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Why You Should Use Cruelty-Free Soap

by Yaya Maria |

Why You Should Use Cruelty-Free Soap

In this post, you’ll learn everything you need to know about cruelty-free dish soap and vegan dish soap.

Why they’re good for you.

How you can find out if a dish soap is genuinely cruelty-free and vegan.

And where you can buy them.

But first, let’s look at why using cruelty free dish soap is important.

Cruelty free dish soap

Why is cruelty-free important?

Thousands of animals are used each year for product and ingredient testing.

According to the US Department of Agriculture, in 2017 alone, 792,168 animals were used in the US for animal testing.

These tests are not just a little uncomfortable for the animals that are forced to participate.

They are cruel.

Brands that choose not to conduct research on animals help to reduce these numbers.

And the more people who switch to cruelty-free dish soap and other products that weren’t tested on animals, the less business there is for laboratories that test cosmetic and household ingredients on animals.

Let’s look at some details.

What does cruelty-free mean?

Sounds like an easy question.

You’d think it means that no animals were harmed in the development of a certain product.

Unfortunately things aren’t that simple.

According to the Food and Drug Administration, many brands that claim that their product is not tested on animals take a “liberal” definition of such claims.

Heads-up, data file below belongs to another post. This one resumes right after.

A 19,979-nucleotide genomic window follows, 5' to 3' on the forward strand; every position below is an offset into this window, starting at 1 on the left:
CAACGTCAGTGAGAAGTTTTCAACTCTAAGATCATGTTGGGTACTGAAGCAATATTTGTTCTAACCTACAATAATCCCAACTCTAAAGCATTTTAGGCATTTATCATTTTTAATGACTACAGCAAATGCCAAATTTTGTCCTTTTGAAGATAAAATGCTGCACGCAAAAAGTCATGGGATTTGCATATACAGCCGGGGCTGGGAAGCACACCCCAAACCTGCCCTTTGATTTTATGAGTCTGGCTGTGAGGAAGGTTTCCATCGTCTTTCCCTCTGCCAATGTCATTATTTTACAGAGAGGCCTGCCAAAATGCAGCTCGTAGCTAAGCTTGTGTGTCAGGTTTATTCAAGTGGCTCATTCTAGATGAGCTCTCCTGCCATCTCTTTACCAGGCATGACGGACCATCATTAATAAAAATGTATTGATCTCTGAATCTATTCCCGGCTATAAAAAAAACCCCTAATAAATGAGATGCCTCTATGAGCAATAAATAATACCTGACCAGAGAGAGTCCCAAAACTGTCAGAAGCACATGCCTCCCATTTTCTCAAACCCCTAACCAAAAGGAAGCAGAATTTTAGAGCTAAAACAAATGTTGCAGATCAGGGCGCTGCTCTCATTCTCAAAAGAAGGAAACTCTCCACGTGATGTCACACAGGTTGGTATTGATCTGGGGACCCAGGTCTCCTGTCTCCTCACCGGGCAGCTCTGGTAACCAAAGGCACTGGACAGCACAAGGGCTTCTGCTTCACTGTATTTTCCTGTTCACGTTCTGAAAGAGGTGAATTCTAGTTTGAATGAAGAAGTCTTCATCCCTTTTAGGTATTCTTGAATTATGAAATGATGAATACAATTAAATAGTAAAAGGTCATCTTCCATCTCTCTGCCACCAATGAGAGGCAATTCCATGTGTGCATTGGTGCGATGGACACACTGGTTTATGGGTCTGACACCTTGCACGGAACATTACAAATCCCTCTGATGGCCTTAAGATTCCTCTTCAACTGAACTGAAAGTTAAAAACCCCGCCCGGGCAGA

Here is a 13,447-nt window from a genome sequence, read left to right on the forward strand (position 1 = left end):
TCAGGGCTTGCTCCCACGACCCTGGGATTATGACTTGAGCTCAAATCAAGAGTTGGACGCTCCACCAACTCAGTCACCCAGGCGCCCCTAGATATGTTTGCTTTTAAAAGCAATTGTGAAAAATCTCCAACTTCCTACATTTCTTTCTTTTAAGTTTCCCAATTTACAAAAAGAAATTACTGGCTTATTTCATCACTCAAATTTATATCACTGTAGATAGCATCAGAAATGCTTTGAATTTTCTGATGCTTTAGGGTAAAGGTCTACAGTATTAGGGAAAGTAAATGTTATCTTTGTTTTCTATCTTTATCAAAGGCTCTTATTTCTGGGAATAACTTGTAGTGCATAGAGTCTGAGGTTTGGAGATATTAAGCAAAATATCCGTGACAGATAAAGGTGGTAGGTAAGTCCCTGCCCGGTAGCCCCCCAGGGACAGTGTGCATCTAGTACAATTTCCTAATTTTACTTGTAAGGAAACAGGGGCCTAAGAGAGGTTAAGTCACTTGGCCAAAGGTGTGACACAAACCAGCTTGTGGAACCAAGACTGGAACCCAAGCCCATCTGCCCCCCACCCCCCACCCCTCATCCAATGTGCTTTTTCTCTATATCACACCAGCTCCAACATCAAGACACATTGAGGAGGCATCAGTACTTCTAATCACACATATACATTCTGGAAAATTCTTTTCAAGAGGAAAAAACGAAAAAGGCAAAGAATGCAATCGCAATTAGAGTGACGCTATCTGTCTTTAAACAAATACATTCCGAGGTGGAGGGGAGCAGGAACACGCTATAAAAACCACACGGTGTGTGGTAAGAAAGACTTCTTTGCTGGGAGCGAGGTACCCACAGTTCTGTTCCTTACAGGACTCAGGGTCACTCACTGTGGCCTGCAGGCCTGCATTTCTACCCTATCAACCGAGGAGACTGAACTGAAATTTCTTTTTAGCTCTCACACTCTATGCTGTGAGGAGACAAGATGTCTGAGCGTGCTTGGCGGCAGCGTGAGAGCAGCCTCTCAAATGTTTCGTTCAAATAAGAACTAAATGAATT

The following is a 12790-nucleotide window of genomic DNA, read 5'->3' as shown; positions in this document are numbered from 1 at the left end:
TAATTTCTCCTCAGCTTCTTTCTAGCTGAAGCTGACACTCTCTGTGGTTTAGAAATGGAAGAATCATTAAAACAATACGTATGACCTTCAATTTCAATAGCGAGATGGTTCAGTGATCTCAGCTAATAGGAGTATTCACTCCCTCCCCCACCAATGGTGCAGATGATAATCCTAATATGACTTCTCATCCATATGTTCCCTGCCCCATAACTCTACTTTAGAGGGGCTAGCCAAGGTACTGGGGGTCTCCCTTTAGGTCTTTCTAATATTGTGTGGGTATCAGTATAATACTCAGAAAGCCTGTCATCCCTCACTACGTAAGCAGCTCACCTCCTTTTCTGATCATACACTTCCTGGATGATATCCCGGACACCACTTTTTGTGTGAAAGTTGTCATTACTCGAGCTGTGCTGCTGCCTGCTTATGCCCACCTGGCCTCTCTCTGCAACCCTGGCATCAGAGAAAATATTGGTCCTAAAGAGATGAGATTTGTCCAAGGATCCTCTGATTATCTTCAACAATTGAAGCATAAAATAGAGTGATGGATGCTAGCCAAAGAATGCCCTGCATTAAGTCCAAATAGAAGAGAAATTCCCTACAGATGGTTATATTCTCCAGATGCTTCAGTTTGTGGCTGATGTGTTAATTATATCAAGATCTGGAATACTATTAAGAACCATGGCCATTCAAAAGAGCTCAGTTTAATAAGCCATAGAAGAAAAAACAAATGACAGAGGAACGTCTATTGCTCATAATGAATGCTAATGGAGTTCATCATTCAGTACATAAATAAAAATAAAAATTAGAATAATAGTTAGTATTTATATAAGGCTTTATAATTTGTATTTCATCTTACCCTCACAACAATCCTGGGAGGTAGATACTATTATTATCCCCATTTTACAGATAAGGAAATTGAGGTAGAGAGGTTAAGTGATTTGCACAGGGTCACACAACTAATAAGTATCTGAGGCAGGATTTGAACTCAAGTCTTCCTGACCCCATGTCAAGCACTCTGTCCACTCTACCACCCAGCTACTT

Some of them simply outsource animal testing to another company.

Because the animal testing they commission is conducted off-site, they claim falsely that their products are “cruelty-free.”

Or, they simply push animal testing further up the supply chain. They purchase ingredients that their suppliers have tested on animals.

So what can you do to ensure that your dish soap (or any other product) hasn’t been tested on animals at any point in the process?

Look for certifications: specifically, cruelty-free dish soap that is certified cruelty-free by the Leaping Bunny program and/or by PETA.

Why is this important?

Benefits of cruelty-free certifications

High-quality, third-party certifications like Leaping Bunny and PETA verify that the certified brands:

1. Don’t test their products or ingredients on animals.

2. Disclose animal tests they have carried out in the past.

3. Don’t source ingredients from suppliers that test on animals.

4. Cannot hire a third party lab to conduct animal tests.

6. Because these certification programs only certify entire product lines, not individual products, this forces companies to stand behind their cruelty-free claim 100%.

Finally, the PETA cruelty-free certification offers companies the option to also certify their product lines as vegan.

No animal-derived ingredients may be used in products that are PETA-certified vegan.

Easy, right?

Just look for one of these certification, and you can be 100% sure your cruelty-free dish soap is indeed cruelty-free.

Not so fast.

There’s more to it.

Cruelty-free and vegan-certification loopholes

Big companies are often like Russian nesting dolls.

A smaller brand, like Mrs. Meyer’s, is often owned by a much larger company, like S.C. Johnson & Son, Inc., which manufactures not only Mrs. Meyer’s, but also –yikes-- Raid, Off!, and Drano.

If you want to be thorough, do your research and find out: does the company that owns this brand own any other brands that are not certified cruelty-free?